collie

A library for preparing, training, and evaluating scalable deep learning hybrid recommender systems using PyTorch.

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collie

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Collie is a library for preparing, training, and evaluating implicit deep learning hybrid recommender systems, named after the Border Collie dog breed.

Collie offers a collection of simple APIs for preparing and splitting datasets, incorporating item metadata directly into a model architecture or loss, efficiently evaluating a model's performance on the GPU, and so much more. Above all else though, Collie is built with flexibility and customization in mind, allowing for faster prototyping and experimentation.

See the documentation for more details.

"We adopted 2 Border Collies a year ago and they are about 3 years old. They are completely obsessed with fetch and tennis balls and it's getting out of hand. They live in the fenced back yard and when anyone goes out there they instantly run around frantically looking for a tennis ball. If there is no ball they will just keep looking and will not let you pet them. When you do have a ball, they are 100% focused on it and will not notice anything else going on around them, like it's their whole world."

-- A Reddit thread on r/DogTraining

Installation

pip install collie

Through July 2021, this library used to be under the name collie_recs. While this version is still available on PyPI, it is no longer supported or maintained. All users of the library should use collie for the latest and greatest version of the code!

Quick Start

Implicit Data

Creating and evaluating a matrix factorization model with implicit MovieLens 100K data is simple with Collie:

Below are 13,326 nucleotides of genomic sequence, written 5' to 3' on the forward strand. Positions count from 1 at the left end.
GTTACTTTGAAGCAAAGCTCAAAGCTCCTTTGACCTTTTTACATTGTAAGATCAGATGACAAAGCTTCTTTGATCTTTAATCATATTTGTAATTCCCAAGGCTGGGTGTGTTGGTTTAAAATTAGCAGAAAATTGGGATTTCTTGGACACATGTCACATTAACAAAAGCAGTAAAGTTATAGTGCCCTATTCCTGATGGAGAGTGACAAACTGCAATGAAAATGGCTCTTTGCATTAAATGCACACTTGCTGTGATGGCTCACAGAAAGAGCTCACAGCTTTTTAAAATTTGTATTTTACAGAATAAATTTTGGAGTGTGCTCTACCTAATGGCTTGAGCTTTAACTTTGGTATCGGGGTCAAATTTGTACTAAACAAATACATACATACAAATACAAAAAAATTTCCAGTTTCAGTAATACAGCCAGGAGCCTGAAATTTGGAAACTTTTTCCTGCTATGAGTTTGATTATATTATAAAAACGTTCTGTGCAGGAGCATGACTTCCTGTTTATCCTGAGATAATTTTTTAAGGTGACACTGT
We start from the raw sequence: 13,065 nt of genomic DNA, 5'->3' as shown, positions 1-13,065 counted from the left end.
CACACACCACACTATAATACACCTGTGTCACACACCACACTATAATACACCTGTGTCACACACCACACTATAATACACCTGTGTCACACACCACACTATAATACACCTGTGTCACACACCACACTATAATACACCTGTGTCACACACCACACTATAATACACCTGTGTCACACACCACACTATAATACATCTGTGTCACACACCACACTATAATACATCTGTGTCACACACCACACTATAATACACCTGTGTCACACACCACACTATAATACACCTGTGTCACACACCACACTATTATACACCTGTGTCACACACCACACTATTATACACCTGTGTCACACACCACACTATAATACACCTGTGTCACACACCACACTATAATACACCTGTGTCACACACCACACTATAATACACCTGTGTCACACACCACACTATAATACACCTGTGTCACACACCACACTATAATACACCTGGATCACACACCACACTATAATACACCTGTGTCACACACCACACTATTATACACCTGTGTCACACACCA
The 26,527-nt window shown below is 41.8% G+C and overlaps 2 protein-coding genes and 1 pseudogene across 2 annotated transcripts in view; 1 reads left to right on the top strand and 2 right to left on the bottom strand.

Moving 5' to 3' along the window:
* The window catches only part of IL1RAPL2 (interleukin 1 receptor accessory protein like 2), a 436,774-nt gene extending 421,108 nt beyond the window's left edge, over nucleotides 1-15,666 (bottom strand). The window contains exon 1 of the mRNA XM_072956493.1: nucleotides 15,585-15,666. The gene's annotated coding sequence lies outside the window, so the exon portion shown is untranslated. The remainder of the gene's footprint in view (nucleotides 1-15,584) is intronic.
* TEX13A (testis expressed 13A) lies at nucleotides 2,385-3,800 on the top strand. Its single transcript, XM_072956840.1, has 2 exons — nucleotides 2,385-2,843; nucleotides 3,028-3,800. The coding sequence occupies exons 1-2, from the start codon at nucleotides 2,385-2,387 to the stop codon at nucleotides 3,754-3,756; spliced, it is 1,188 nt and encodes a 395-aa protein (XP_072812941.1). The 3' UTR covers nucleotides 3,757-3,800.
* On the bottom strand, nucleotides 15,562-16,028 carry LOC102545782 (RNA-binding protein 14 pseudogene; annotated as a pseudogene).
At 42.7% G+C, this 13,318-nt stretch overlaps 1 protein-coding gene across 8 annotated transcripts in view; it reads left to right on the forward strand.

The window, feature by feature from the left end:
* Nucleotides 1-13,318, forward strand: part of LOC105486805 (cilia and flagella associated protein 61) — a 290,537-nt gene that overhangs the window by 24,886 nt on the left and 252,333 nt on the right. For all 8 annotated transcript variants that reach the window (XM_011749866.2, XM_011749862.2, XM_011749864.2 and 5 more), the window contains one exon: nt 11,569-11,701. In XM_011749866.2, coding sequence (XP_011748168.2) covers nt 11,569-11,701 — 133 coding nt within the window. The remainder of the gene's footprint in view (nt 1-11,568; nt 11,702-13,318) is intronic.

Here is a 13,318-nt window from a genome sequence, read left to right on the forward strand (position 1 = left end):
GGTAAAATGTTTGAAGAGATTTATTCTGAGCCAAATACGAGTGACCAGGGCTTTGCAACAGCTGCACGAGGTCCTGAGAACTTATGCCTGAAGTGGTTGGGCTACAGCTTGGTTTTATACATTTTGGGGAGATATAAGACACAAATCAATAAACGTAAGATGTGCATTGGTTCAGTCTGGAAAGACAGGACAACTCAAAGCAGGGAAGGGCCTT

Open In Colab

from collie.cross_validation import stratified_split
from collie.interactions import Interactions
from collie.metrics import auc, evaluate_in_batches, mapk, mrr
from collie.model import MatrixFactorizationModel, CollieTrainer
from collie.movielens import read_movielens_df
from collie.utils import convert_to_implicit


# read in explicit MovieLens 100K data
df = read_movielens_df()

# convert the data to implicit
df_imp = convert_to_implicit(df)

# store data as ``Interactions``
interactions = Interactions(users=df_imp['user_id'],
                            items=df_imp['item_id'],
                            allow_missing_ids=True)

# perform a data split
train, val = stratified_split(interactions)

# train an implicit ``MatrixFactorization`` model
model = MatrixFactorizationModel(train=train,
                                 val=val,
                                 embedding_dim=10,
                                 lr=1e-1,
                                 loss='adaptive',
                                 optimizer='adam')
trainer = CollieTrainer(model, max_epochs=10)
trainer.fit(model)
model.eval()

# evaluate the model
auc_score, mrr_score, mapk_score = evaluate_in_batches(metric_list=[auc, mrr, mapk],
                                                       test_interactions=val,
                                                       model=model)

print(f'AUC:          {auc_score}')
print(f'MRR:          {mrr_score}')
print(f'MAP@10:       {mapk_score}')

More complicated examples of implicit pipelines can be viewed for MovieLens 100K data here, in notebooks here, and documentation here.

Explicit Data

Collie also handles the situation when you instead have explicit data, such as star ratings. Note how similar the pipeline and APIs are compared to the implicit example above:

Open In Colab

from collie.cross_validation import stratified_split
from collie.interactions import ExplicitInteractions
from collie.metrics import explicit_evaluate_in_batches
from collie.model import MatrixFactorizationModel, CollieTrainer
from collie.movielens import read_movielens_df

from torchmetrics import MeanAbsoluteError, MeanSquaredError


# read in explicit MovieLens 100K data
df = read_movielens_df()

# store data as ``Interactions``
interactions = ExplicitInteractions(users=df['user_id'],
                                    items=df['item_id'],
                                    ratings=df['rating'])

# perform a data split
train, val = stratified_split(interactions)

# train an implicit ``MatrixFactorization`` model
model = MatrixFactorizationModel(train=train,
                                 val=val,